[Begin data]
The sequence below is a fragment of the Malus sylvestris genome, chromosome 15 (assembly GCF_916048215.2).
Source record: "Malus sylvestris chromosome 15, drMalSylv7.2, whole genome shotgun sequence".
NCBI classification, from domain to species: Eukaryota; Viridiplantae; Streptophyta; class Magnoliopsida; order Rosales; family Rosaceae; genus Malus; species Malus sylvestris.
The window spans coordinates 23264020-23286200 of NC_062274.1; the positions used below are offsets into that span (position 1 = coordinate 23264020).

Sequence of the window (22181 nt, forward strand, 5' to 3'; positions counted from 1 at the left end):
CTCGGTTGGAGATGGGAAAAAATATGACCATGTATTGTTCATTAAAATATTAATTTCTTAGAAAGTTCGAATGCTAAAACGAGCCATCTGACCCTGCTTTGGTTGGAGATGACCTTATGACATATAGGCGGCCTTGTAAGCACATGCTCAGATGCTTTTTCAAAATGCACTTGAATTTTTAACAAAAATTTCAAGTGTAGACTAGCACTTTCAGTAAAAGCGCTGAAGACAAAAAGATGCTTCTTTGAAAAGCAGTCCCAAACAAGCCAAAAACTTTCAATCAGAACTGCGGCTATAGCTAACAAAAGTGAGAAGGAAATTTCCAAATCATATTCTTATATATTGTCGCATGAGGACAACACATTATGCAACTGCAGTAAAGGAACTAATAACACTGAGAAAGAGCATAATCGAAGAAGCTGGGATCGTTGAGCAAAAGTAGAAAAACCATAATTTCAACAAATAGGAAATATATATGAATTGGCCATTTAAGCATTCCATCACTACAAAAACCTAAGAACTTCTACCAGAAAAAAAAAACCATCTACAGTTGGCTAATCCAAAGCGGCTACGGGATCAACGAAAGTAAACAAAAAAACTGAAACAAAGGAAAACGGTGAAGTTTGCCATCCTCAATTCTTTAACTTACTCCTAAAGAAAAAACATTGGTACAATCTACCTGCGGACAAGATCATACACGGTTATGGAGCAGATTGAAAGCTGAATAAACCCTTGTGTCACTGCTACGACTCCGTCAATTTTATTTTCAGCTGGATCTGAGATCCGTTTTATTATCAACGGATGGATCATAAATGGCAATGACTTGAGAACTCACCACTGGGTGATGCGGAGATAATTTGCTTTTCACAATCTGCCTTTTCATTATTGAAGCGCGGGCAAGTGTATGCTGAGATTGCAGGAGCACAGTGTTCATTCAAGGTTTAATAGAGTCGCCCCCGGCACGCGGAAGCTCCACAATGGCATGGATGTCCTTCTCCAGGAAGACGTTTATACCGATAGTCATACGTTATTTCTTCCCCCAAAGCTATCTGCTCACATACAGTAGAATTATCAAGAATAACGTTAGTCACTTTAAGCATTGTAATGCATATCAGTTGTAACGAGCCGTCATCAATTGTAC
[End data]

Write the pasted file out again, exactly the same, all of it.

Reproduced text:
The sequence below is a fragment of the Malus sylvestris genome, chromosome 15 (assembly GCF_916048215.2).
Source record: "Malus sylvestris chromosome 15, drMalSylv7.2, whole genome shotgun sequence".
NCBI classification, from domain to species: Eukaryota; Viridiplantae; Streptophyta; class Magnoliopsida; order Rosales; family Rosaceae; genus Malus; species Malus sylvestris.
The window spans coordinates 23264020-23286200 of NC_062274.1; the positions used below are offsets into that span (position 1 = coordinate 23264020).

Sequence of the window (22181 nt, forward strand, 5' to 3'; positions counted from 1 at the left end):
CTCGGTTGGAGATGGGAAAAAATATGACCATGTATTGTTCATTAAAATATTAATTTCTTAGAAAGTTCGAATGCTAAAACGAGCCATCTGACCCTGCTTTGGTTGGAGATGACCTTATGACATATAGGCGGCCTTGTAAGCACATGCTCAGATGCTTTTTCAAAATGCACTTGAATTTTTAACAAAAATTTCAAGTGTAGACTAGCACTTTCAGTAAAAGCGCTGAAGACAAAAAGATGCTTCTTTGAAAAGCAGTCCCAAACAAGCCAAAAACTTTCAATCAGAACTGCGGCTATAGCTAACAAAAGTGAGAAGGAAATTTCCAAATCATATTCTTATATATTGTCGCATGAGGACAACACATTATGCAACTGCAGTAAAGGAACTAATAACACTGAGAAAGAGCATAATCGAAGAAGCTGGGATCGTTGAGCAAAAGTAGAAAAACCATAATTTCAACAAATAGGAAATATATATGAATTGGCCATTTAAGCATTCCATCACTACAAAAACCTAAGAACTTCTACCAGAAAAAAAAAACCATCTACAGTTGGCTAATCCAAAGCGGCTACGGGATCAACGAAAGTAAACAAAAAAACTGAAACAAAGGAAAACGGTGAAGTTTGCCATCCTCAATTCTTTAACTTACTCCTAAAGAAAAAACATTGGTACAATCTACCTGCGGACAAGATCATACACGGTTATGGAGCAGATTGAAAGCTGAATAAACCCTTGTGTCACTGCTACGACTCCGTCAATTTTATTTTCAGCTGGATCTGAGATCCGTTTTATTATCAACGGATGGATCATAAATGGCAATGACTTGAGAACTCACCACTGGGTGATGCGGAGATAATTTGCTTTTCACAATCTGCCTTTTCATTATTGAAGCGCGGGCAAGTGTATGCTGAGATTGCAGGAGCACAGTGTTCATTCAAGGTTTAATAGAGTCGCCCCCGGCACGCGGAAGCTCCACAATGGCATGGATGTCCTTCTCCAGGAAGACGTTTATACCGATAGTCATACGTTATTTCTTCCCCCAAAGCTATCTGCTCACATACAGTAGAATTATCAAGAATAACGTTAGTCACTTTAAGCATTGTAATGCATATCAGTTGTAACGAGCCGTCATCAATTGTAC